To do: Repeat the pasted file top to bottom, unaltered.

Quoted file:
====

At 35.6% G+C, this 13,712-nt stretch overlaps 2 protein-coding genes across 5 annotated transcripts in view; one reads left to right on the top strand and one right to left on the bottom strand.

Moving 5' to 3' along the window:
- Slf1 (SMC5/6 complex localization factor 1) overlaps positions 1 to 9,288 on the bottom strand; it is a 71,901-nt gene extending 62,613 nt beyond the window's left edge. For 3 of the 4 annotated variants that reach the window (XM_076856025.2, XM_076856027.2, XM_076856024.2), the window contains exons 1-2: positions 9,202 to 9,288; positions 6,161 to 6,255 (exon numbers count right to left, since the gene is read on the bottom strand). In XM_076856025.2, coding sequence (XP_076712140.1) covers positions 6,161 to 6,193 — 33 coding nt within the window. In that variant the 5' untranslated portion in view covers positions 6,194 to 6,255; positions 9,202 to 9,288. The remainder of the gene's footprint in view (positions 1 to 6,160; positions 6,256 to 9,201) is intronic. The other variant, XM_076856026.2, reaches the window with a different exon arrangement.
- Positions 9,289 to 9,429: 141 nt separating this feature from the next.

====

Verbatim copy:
At 35.6% G+C, this 13,712-nt stretch overlaps 2 protein-coding genes across 5 annotated transcripts in view; one reads left to right on the top strand and one right to left on the bottom strand.

Moving 5' to 3' along the window:
- Slf1 (SMC5/6 complex localization factor 1) overlaps positions 1 to 9,288 on the bottom strand; it is a 71,901-nt gene extending 62,613 nt beyond the window's left edge. For 3 of the 4 annotated variants that reach the window (XM_076856025.2, XM_076856027.2, XM_076856024.2), the window contains exons 1-2: positions 9,202 to 9,288; positions 6,161 to 6,255 (exon numbers count right to left, since the gene is read on the bottom strand). In XM_076856025.2, coding sequence (XP_076712140.1) covers positions 6,161 to 6,193 — 33 coding nt within the window. In that variant the 5' untranslated portion in view covers positions 6,194 to 6,255; positions 9,202 to 9,288. The remainder of the gene's footprint in view (positions 1 to 6,160; positions 6,256 to 9,201) is intronic. The other variant, XM_076856026.2, reaches the window with a different exon arrangement.
- Positions 9,289 to 9,429: 141 nt separating this feature from the next.